The second thing that’s important to notice here is how Hemingway layers meaning in his dialogue. There are subtle cues about the gravity of this couple’s decision, some of which are conveyed through gesture, some through dialogue, and all of which point to something that is unspoken and meaningful in the story—something that is not being communicated from one character to another, but that is being communicated about these characters to the reader. We realize that the couple is approaching the issue of the abortion with completely different viewpoints, however the characters seem not to have the same degree of lucidity. There is the unspoken thing itself (the abortion), then there are the unspoken feelings about the unspoken thing. This is a strong example of dialogue doing a lot of heavy-lifting in a narrative. What might have taken paragraphs to unpack from a narratorial point of view is communicated (subtly) in less than two hundred words.

Another excellent space to explore dialogue writing is in the theatre. Plays are nothing but dialogue. Dialogue and physical gesture. Those are the principle story-telling tools on stage. Watching a play can remind you how embodied conversation is. People fidget, they touch their hair, their face. They pace around rooms, they stand up and pour a drink, they stroll over to the window, they pick at scabs, they bite their lips. These forms of communication shouldn’t be abandoned in storytelling just because we’re moving from an embodied space to the page. Unlike actors, however, characters in a piece of fiction aren’t going to move around on their own. The author must step in and manipulate them like marionettes.

These physical gestures come in very handy when working with the pacing of a scene of dialogue. When writing dialogue, it is helpful to construe the scene in real time. So, if a character takes a long pause in the middle of a conversation, that pause must translate on the page for the reader in order to build tension. Take the following two examples:

“I have something to tell you.” Martha paused. “I’m moving. To Japan.”

“I have something to tell you.” Martha pushed a piece of hair behind her ear and looked at the floor. “I’m moving.” She took a deep breath. “To Japan.”

Already there’s more drama in this moment. In the time it takes the reader to scan through the gesture in between the dialogue, they too are waiting for what Martha is about to reveal. Comedic timing can work much the same way—incorporating well-timed beats of gesture can provide some much-needed comic relief in a scene. Good dialogue writing gives us access to these scenic moments as fiction writers. No longer do we have to wait for the movie adaptation of a novel to get that feeling of suspense, tension, timing. We can create it ourselves on the page!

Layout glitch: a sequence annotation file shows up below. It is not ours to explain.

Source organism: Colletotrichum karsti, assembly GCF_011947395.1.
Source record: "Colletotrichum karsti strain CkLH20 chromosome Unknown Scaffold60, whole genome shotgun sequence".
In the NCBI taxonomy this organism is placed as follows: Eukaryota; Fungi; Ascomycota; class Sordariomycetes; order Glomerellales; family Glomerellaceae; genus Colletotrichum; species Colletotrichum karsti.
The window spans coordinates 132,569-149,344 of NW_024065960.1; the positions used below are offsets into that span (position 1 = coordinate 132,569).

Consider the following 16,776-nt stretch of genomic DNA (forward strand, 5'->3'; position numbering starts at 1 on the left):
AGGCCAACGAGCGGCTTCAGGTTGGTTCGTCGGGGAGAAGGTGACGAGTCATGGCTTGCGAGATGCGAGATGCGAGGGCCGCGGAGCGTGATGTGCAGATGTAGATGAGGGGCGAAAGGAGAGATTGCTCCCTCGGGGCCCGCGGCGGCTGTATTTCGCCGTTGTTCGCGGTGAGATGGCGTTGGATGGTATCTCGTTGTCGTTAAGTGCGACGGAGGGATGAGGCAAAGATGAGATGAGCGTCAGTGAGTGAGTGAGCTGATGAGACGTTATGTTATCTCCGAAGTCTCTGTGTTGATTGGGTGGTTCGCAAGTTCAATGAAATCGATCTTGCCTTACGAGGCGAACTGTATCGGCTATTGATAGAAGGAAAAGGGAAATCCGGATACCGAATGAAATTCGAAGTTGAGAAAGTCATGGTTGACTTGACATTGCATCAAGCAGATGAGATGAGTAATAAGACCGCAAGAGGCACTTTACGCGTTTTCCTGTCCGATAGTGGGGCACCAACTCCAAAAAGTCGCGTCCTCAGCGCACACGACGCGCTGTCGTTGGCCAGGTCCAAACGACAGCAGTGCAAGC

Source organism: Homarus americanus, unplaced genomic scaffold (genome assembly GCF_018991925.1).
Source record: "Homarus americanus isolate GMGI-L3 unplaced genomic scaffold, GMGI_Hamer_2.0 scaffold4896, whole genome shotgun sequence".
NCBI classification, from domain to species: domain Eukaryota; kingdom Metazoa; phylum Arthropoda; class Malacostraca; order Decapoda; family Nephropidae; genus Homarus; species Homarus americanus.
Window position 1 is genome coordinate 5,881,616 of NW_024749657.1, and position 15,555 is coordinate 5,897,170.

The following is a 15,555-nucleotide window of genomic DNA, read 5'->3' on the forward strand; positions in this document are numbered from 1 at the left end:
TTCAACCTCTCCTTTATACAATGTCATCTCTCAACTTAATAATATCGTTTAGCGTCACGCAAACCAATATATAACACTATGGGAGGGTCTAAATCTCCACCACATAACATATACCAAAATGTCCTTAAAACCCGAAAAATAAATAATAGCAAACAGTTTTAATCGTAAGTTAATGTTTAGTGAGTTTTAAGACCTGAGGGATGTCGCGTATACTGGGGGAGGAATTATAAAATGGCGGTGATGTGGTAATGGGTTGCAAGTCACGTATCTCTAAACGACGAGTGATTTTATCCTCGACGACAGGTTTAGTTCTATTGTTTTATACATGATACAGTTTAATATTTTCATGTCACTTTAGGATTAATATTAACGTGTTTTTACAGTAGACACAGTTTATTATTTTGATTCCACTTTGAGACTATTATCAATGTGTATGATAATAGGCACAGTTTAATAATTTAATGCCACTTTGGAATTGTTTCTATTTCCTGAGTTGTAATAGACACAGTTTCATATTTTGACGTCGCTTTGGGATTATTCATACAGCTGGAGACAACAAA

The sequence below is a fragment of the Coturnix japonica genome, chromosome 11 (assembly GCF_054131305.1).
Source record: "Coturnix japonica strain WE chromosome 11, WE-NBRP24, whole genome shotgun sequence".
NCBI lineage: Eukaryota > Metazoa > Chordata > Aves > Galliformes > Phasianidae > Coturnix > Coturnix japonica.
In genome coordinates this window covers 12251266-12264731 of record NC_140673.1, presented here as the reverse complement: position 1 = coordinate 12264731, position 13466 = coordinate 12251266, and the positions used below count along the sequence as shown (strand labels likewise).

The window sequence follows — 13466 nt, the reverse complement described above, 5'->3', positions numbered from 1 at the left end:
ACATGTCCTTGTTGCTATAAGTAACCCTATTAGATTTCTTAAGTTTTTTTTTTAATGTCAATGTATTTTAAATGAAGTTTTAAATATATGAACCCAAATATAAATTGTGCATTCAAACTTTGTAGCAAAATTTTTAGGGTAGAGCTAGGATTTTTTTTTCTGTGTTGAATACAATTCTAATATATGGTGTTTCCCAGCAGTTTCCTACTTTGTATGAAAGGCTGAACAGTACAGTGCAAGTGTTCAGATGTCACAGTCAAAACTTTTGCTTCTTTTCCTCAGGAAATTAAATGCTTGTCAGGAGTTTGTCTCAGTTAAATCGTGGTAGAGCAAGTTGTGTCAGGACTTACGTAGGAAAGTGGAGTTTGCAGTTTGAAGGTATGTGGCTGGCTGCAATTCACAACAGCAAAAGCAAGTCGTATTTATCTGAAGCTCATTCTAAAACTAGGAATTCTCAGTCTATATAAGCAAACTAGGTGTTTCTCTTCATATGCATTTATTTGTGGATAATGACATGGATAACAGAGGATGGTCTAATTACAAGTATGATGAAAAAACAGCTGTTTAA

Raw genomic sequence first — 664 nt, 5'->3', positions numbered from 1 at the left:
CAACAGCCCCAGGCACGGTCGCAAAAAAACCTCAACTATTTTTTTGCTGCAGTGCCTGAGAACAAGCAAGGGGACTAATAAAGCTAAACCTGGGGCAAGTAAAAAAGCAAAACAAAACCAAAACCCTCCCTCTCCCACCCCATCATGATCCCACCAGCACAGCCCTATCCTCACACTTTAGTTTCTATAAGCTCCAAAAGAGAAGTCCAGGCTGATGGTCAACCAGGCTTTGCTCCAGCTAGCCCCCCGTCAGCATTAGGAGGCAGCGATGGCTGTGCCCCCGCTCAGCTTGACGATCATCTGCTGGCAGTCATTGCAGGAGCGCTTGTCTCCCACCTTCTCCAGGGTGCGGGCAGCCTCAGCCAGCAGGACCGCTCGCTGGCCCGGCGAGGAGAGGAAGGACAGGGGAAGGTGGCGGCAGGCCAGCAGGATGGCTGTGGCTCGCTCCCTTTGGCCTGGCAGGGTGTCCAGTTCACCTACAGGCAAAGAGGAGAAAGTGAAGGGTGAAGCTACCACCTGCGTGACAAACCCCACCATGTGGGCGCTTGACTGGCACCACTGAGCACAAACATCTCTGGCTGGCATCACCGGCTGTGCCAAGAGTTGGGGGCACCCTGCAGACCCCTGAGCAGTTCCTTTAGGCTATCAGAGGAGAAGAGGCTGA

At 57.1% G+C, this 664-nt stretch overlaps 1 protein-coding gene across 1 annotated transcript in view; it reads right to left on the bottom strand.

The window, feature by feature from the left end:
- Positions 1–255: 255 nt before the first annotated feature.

A few other quick points on effective dialogue writing:

  • People each have their own unique styles of speaking. Your characters should too.
  • Not everything needs to be articulated. If it seems superfluous, it probably is. Take it out.
  • Most conversations aren’t naturally linear. Some conversations (especially arguments) wind around and shoot off on tangents. These kinds of conversational trajectories don’t often make logical sense, but they can have thematic coherence.
  • If you really want a feel for realistic dialogue, record yourself having a conversation with someone and then transcribe it.
  • Don’t take it too seriously! Dialogue is so many things—dramatic, funny, touching, strange—let it be what it needs to be in the moment. Let it be playful and give your characters an opportunity to express themselves and show off their personalities.

Dialogue writing exercises:

  1. Write a scene that includes a shift that is conveyed only (or primarily) through dialogue. Try not to rely on characters simply narrating events themselves. The shift should come because of the conversation, not just be revealed by it.
  2. Write a scene that utilizes nonverbal communication to suggest a shift. Include as little narratorial explanation as possible and instead rely on the body language of the characters to convey story. Bonus if you can convey the shift with very little spoken dialogue.